Roy Sperr, founder of Equity Source Mortgage, sat in on a mortgage closing at Edina Realty in Woodbury on June 28 with a client who is a first-time home buyer.
Richard Sennott • firstname.lastname@example.org,
Minnesota mortgage lender refocuses after crash
- Article by: Todd Nelson
- Special to the Star Tribune
- July 7, 2013 - 2:00 PM
If you’re looking for a $500,000 home loan, have a 25 percent down payment in hand and a stellar credit rating, most mortgage lenders — including Roy Sperr, founder of Equity Source Mortgage in Rogers — likely will be happy to work with you.
What Sperr said sets him apart, however, is that he might be more interested in your business if another institution has turned you down because of credit challenges, mounting debt or an upside-down mortgage.
Working with consumers who have gotten rejected elsewhere has become a specialty at Equity Source Mortgage since 2008, as the housing market crash hit both homeowners and the mortgage lending industry, Sperr said. Most Equity Source customers are well-qualified borrowers, many of them return customers or referrals.
But Sperr said he will take time — sometimes years, without charge — to figure out why consumers get told no, in some cases incorrectly. He may offer advice on improving a credit score or help find government programs that enable those with negative equity stay in their homes, staying in touch with the consumer month after month until those who can qualify for a loan are able to secure one.
“I’m a sucker for human beings,” Sperr said. “I’m not just going to turn somebody down because I don’t have time. That’s not fair. It might be a legitimate ‘no,’ but they need to know why and how to fix it, how to turn a ‘no’ into a ‘yes.’ ”
Sperr’s focus in launching Equity Source Mortgage in 2000 was offering a high level of service, building long-term customer relationships and making the home loan process more transparent. He believed he could offer better service while operating more efficiently based on his experience as a real estate appraiser and a mortgage-lending officer at other brokerages.
Equity Source Mortgage grew exponentially as the housing market boomed, Sperr said. At its peak in 2004, the company had 20 employees and originated more than $200 million in residential financing. But the business became more transaction-based, with little time to get to know people.
The crash, Sperr said, was a “godsend” and a “great awakening.’’ As loan volume plummeted, the company downsized, sold its building and moved three times to stay in business. Emerging from the market meltdown, Sperr returned to the core values on which he had founded the company and developed his niche of working with customers who were having difficulty getting loans.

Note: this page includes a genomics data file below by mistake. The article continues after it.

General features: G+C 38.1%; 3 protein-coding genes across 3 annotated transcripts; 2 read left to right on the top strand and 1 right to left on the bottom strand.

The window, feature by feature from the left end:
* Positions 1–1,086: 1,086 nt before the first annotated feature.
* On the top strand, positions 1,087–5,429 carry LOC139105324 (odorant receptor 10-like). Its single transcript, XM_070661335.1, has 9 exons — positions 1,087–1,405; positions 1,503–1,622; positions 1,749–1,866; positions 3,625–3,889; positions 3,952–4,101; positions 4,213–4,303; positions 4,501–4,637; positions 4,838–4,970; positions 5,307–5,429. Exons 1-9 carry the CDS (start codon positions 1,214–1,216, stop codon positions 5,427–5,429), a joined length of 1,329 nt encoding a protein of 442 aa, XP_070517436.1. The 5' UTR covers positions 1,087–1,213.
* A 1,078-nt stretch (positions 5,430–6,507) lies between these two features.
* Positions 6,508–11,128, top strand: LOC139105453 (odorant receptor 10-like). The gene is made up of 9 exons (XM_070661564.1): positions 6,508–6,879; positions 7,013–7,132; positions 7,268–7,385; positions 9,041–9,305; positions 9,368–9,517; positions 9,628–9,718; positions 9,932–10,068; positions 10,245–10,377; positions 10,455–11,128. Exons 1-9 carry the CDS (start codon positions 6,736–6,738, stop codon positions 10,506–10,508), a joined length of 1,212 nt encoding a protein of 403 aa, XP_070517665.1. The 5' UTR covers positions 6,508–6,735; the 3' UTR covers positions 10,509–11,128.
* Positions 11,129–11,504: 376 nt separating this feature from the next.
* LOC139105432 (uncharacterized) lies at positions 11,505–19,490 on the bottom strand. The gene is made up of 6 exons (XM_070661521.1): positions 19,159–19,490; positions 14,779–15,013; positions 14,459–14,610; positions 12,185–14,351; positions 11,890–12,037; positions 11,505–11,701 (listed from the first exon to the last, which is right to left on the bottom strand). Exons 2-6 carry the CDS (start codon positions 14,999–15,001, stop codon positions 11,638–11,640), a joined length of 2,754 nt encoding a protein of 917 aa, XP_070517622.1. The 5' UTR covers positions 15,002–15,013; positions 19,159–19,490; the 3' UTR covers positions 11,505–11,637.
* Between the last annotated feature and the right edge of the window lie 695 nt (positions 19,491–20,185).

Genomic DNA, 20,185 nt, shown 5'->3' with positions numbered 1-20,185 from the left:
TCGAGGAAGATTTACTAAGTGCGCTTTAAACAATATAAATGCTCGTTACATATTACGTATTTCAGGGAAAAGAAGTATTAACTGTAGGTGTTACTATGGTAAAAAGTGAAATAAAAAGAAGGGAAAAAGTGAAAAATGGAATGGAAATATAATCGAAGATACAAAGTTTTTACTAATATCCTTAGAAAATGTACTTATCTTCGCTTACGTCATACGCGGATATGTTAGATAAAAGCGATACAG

Equity Source Mortgage now has four employees, including Vice President Shawn Hunter, an industry veteran who is the only employee besides Sperr who originates loans for the company. Sperr said the company originated $27 million in residential financing last year, an increase of nearly 60 percent from 2011. He’s projecting more than $30 million in loans this year, and plans to grow cautiously. He has capacity to do additional business without hiring.
“There is a customer service [opportunity] for a small company,” Sperr said. “I can move fast, I don’t have the overhead, I don’t require the same margins. Most importantly, I can stay with the customer from the application all the way to the closing table. They appreciate that immensely.”
Sperr attributed his outlook to his upbringing, growing up on a farm and understanding the feeling of “wanting something but someone’s telling you no.”
“The law says everyone is entitled to equal credit,” Sperr said. “I don’t feel I’m doing my job if I don’t give them just that, an equal opportunity to obtain credit. Will I make a little less money? I will. But that’s the reason that we have this niche.”
Sandi Arvin said she and her husband, Chuck, worked with Equity Source Mortgage for almost two years to improve their credit score before they qualified for a loan and closed on a home in Maplewood. Hunter, the company’s vice president, checked in at least monthly.
“They will help you every step of the way; they’re a partner through the whole process,” Sandi Arvin said. “Anytime I had a question, [Hunter] would answer it, knowing he hadn’t gotten a dime for all the work. I got some advice on bringing up the score and it was clear and easy to follow. We love the house.”
The expert says: Herb Tousley, director of the master’s in real estate program and adjunct faculty member in the finance department at the University of St. Thomas’ Opus College of Business, said he believes there’s a definite market for Sperr’s niche. (Sperr has a mini-MBA in real estate from St. Thomas.)
While model borrowers are easy to finance, Tousley said he wasn’t aware of others pursuing a similar niche.
“There’s a lot of people that got hurt by the recession,” Tousley said. “I haven’t seen anybody that’s willing to spend the time, even over a long period, to help them, like he said, get from a no to a yes.’’
Todd Nelson is a freelance writer in Woodbury. His e-mail address is email@example.com
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